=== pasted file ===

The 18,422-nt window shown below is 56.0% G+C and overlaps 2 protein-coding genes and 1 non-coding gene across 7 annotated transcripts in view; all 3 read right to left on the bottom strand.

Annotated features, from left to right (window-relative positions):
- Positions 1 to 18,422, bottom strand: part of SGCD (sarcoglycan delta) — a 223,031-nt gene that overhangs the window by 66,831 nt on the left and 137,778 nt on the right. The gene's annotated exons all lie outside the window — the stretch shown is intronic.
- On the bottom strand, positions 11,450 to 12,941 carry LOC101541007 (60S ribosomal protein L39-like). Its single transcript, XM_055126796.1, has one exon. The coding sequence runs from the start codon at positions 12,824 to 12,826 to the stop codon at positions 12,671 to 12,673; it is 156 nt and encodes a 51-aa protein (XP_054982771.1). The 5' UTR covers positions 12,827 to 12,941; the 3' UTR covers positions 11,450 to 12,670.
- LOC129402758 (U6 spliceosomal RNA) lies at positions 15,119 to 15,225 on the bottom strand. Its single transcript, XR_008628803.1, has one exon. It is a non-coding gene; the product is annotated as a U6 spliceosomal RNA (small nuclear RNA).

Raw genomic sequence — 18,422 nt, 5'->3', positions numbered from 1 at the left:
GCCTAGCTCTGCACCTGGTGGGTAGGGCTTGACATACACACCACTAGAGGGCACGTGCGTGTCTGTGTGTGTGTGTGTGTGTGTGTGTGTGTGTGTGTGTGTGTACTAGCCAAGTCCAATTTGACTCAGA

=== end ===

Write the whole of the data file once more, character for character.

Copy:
The 18,422-nt window shown below is 56.0% G+C and overlaps 2 protein-coding genes and 1 non-coding gene across 7 annotated transcripts in view; all 3 read right to left on the bottom strand.

Annotated features, from left to right (window-relative positions):
- Positions 1 to 18,422, bottom strand: part of SGCD (sarcoglycan delta) — a 223,031-nt gene that overhangs the window by 66,831 nt on the left and 137,778 nt on the right. The gene's annotated exons all lie outside the window — the stretch shown is intronic.
- On the bottom strand, positions 11,450 to 12,941 carry LOC101541007 (60S ribosomal protein L39-like). Its single transcript, XM_055126796.1, has one exon. The coding sequence runs from the start codon at positions 12,824 to 12,826 to the stop codon at positions 12,671 to 12,673; it is 156 nt and encodes a 51-aa protein (XP_054982771.1). The 5' UTR covers positions 12,827 to 12,941; the 3' UTR covers positions 11,450 to 12,670.
- LOC129402758 (U6 spliceosomal RNA) lies at positions 15,119 to 15,225 on the bottom strand. Its single transcript, XR_008628803.1, has one exon. It is a non-coding gene; the product is annotated as a U6 spliceosomal RNA (small nuclear RNA).

Raw genomic sequence — 18,422 nt, 5'->3', positions numbered from 1 at the left:
GCCTAGCTCTGCACCTGGTGGGTAGGGCTTGACATACACACCACTAGAGGGCACGTGCGTGTCTGTGTGTGTGTGTGTGTGTGTGTGTGTGTGTGTGTGTGTGTACTAGCCAAGTCCAATTTGACTCAGA